Mamata herself, and her fledgling party too, had faced similar treatment from the CPI(M) strongmen when the Left was on decline before the 2011 polls. Ironically, she is forced to defend her government's handling of political violence.
Not just in Kolkata but in the vast swathes of rural Bengal, Mamata does not have much of a governance record that she can be proud of. Her detractors claim she lost interest to govern after her win in the first term.
Mamata’s source of strength in the elections has largely been the minority, who make up for 30 per cent of all voters. Therefore, it is not surprising that the BJP has worked over the years to convert Bengal’s cultural Hindu mindset into a political force.
After the Lok Sabha polls of 2019, the BJP showed it had gained the confidence of a number of voters who were once the supporters of the Left because of their antipathy towards Mamata.
Be that as it may, Kishor has revealed in interviews that the BJP cannot easily dislodge the Trinamool Congress because of the Muslim voters (who are a factor in more than 120 assembly segments). For the Bengal Hindu vote, the BJP would have to compete hard with Mamata and try to achieve a higher strike than it has hitherto shown in other states. That is not easily possible in nine Muslim-influenced districts, including 24 North Parganas, Hooghly, Nadia, Murshidabad, South 24 Parganas, Paschim Bardhaman, Paschim Medinipur, Purba Medinipur and Howrah.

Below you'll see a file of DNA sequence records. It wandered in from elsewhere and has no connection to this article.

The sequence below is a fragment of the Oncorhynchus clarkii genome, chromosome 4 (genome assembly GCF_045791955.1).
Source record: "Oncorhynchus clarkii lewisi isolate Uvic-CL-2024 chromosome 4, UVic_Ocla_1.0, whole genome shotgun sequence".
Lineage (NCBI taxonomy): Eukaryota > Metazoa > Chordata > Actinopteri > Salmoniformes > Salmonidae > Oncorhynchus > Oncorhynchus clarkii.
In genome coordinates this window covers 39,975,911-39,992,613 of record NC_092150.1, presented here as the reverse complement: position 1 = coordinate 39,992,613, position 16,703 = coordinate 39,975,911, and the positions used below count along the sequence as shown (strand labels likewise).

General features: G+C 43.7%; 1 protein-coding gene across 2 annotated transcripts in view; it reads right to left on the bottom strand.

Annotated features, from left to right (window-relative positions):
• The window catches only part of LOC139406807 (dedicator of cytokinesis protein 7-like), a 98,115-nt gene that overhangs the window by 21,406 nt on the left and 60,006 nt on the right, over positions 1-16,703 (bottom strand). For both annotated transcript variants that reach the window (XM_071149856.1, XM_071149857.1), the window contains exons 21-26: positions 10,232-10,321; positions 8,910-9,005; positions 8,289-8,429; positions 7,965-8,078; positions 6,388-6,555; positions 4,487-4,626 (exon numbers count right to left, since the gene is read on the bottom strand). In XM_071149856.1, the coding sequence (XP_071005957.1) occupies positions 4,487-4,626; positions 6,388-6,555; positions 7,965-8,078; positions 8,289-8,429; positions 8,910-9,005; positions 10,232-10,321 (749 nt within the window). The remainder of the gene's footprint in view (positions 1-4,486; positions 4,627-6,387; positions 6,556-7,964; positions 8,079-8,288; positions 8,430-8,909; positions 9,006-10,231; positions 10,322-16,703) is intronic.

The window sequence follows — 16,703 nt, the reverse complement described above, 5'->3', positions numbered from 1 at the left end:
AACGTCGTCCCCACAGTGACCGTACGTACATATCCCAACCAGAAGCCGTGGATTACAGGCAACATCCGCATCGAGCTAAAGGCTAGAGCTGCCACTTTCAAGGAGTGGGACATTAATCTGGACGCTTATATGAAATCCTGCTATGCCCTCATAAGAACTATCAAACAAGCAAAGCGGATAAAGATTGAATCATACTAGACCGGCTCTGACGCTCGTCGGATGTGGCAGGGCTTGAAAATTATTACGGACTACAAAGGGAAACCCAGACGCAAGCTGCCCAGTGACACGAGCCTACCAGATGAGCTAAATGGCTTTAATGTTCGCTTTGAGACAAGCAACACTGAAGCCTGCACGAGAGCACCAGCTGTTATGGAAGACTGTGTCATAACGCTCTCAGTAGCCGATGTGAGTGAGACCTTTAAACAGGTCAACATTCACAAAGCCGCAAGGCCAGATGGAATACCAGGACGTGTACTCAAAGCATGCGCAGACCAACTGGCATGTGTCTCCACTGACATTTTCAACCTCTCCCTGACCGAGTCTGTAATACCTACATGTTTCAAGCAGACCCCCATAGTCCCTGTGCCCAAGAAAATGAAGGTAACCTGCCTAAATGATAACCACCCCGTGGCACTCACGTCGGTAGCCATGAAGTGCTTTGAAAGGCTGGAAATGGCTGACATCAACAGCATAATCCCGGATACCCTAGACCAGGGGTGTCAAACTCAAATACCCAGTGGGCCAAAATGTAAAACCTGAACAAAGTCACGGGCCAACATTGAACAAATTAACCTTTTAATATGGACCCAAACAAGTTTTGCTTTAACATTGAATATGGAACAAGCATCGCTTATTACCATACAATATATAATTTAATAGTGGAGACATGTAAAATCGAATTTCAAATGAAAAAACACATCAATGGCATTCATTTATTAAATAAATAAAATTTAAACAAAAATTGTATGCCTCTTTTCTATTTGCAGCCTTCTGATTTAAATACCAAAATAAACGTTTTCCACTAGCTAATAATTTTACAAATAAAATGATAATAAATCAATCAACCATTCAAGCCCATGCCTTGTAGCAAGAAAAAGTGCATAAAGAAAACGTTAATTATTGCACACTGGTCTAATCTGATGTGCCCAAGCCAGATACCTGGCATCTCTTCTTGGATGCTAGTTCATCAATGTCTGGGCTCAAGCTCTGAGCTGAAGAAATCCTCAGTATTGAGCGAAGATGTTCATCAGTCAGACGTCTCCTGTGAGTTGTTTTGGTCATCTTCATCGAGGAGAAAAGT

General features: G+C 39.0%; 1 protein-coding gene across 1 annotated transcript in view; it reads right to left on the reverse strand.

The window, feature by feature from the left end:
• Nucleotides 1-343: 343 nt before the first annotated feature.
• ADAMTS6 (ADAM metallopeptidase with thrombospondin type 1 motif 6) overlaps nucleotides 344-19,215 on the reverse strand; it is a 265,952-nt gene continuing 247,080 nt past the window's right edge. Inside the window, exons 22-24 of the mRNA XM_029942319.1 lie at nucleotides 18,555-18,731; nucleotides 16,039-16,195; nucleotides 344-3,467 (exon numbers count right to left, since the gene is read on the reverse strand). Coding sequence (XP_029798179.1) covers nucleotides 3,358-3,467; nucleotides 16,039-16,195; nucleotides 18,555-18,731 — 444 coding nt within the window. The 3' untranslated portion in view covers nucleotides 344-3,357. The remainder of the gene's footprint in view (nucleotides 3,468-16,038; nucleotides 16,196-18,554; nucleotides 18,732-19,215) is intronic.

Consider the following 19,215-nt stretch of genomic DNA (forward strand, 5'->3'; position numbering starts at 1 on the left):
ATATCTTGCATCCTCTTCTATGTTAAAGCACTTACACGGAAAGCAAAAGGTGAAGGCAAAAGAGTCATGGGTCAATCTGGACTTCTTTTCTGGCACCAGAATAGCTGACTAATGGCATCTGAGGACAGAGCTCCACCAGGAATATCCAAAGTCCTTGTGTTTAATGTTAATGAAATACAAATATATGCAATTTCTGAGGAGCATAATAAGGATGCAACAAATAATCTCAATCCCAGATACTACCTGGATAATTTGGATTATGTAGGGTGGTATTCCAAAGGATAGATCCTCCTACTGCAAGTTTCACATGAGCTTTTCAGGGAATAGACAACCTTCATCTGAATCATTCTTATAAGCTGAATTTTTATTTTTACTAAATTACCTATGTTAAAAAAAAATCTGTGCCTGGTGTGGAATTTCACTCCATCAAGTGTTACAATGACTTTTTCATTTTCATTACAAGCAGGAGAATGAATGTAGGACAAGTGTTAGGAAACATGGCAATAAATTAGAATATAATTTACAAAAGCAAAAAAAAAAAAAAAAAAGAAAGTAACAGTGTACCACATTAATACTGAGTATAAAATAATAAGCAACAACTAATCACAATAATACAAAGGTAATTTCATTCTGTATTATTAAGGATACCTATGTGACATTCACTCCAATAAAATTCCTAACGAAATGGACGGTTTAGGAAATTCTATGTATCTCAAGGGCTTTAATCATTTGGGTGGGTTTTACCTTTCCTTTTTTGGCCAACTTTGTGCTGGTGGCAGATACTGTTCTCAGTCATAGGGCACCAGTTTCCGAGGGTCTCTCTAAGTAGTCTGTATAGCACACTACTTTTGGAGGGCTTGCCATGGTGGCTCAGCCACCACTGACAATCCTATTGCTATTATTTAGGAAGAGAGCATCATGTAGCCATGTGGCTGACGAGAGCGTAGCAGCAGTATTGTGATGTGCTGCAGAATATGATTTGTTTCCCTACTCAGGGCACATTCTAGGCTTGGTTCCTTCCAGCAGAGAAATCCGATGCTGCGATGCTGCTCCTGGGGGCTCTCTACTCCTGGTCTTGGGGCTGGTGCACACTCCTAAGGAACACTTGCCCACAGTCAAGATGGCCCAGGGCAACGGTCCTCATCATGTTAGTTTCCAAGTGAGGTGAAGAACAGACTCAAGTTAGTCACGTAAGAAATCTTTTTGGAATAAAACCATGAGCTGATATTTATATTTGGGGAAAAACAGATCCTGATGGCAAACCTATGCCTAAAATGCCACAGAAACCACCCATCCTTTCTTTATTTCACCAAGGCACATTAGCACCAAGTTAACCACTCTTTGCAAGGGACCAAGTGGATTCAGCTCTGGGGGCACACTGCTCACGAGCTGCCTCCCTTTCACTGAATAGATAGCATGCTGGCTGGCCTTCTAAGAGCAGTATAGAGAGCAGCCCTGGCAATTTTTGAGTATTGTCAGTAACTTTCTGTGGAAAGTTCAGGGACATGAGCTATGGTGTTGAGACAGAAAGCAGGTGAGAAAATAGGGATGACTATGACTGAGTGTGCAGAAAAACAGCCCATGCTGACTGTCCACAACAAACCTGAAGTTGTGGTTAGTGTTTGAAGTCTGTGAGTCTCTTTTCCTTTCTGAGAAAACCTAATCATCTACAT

Modi may have his appeal as the harbinger of better governance compared to Mamata’s, concedes Kishor. But her party has been steadily infusing new blood among its ranks, forcing many seniors and old faces to shift to the BJP.
As Kishor works to settle personal scores with Shah, the battle for Bengal promises to be the mother of all electoral battles in 2021. For the BJP, wresting the state from the Trinamool Congress will be akin to an achievement like the undoing of Article 370 in Jammu and Kashmir, for which Jan Sangh mentor and Bengal’s proud son Syama Prasad Mookerjee had paid with his life.
The writer is a former Senior Associate Editor of Hindustan Times and Political Editor of Deccan Herald, New Delhi.